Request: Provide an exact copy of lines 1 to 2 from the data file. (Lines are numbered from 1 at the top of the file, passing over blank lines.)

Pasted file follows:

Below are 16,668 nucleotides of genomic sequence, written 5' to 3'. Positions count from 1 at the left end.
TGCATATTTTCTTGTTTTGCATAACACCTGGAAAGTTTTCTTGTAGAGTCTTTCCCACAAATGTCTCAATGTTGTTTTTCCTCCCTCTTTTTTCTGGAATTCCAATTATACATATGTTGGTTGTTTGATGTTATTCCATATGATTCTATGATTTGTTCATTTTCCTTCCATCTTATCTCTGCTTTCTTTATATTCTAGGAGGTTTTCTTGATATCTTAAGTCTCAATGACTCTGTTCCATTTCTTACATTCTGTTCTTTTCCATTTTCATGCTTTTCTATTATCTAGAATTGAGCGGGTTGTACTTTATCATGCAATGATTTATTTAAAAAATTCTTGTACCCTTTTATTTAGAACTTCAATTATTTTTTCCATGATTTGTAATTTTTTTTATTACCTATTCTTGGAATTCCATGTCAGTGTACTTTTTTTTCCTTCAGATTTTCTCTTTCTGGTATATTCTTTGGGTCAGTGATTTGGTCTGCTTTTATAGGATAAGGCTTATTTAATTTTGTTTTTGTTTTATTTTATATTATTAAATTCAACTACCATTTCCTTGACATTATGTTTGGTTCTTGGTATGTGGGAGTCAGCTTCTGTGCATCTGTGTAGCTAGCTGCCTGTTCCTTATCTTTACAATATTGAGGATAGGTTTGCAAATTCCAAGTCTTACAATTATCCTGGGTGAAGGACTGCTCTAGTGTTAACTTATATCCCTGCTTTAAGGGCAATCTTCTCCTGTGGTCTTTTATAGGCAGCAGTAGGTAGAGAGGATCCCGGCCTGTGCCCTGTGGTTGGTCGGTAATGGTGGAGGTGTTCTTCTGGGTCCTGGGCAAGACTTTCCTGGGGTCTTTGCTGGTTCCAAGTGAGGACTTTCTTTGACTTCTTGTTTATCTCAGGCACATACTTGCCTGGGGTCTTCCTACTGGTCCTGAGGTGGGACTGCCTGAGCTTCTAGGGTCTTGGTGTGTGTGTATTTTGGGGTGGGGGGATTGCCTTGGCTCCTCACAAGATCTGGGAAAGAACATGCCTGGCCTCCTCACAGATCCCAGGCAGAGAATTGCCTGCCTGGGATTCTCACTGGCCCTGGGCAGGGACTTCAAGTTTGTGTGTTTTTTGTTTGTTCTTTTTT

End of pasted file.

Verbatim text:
Below are 16,668 nucleotides of genomic sequence, written 5' to 3'. Positions count from 1 at the left end.
TGCATATTTTCTTGTTTTGCATAACACCTGGAAAGTTTTCTTGTAGAGTCTTTCCCACAAATGTCTCAATGTTGTTTTTCCTCCCTCTTTTTTCTGGAATTCCAATTATACATATGTTGGTTGTTTGATGTTATTCCATATGATTCTATGATTTGTTCATTTTCCTTCCATCTTATCTCTGCTTTCTTTATATTCTAGGAGGTTTTCTTGATATCTTAAGTCTCAATGACTCTGTTCCATTTCTTACATTCTGTTCTTTTCCATTTTCATGCTTTTCTATTATCTAGAATTGAGCGGGTTGTACTTTATCATGCAATGATTTATTTAAAAAATTCTTGTACCCTTTTATTTAGAACTTCAATTATTTTTTCCATGATTTGTAATTTTTTTTATTACCTATTCTTGGAATTCCATGTCAGTGTACTTTTTTTTCCTTCAGATTTTCTCTTTCTGGTATATTCTTTGGGTCAGTGATTTGGTCTGCTTTTATAGGATAAGGCTTATTTAATTTTGTTTTTGTTTTATTTTATATTATTAAATTCAACTACCATTTCCTTGACATTATGTTTGGTTCTTGGTATGTGGGAGTCAGCTTCTGTGCATCTGTGTAGCTAGCTGCCTGTTCCTTATCTTTACAATATTGAGGATAGGTTTGCAAATTCCAAGTCTTACAATTATCCTGGGTGAAGGACTGCTCTAGTGTTAACTTATATCCCTGCTTTAAGGGCAATCTTCTCCTGTGGTCTTTTATAGGCAGCAGTAGGTAGAGAGGATCCCGGCCTGTGCCCTGTGGTTGGTCGGTAATGGTGGAGGTGTTCTTCTGGGTCCTGGGCAAGACTTTCCTGGGGTCTTTGCTGGTTCCAAGTGAGGACTTTCTTTGACTTCTTGTTTATCTCAGGCACATACTTGCCTGGGGTCTTCCTACTGGTCCTGAGGTGGGACTGCCTGAGCTTCTAGGGTCTTGGTGTGTGTGTATTTTGGGGTGGGGGGATTGCCTTGGCTCCTCACAAGATCTGGGAAAGAACATGCCTGGCCTCCTCACAGATCCCAGGCAGAGAATTGCCTGCCTGGGATTCTCACTGGCCCTGGGCAGGGACTTCAAGTTTGTGTGTTTTTTGTTTGTTCTTTTTT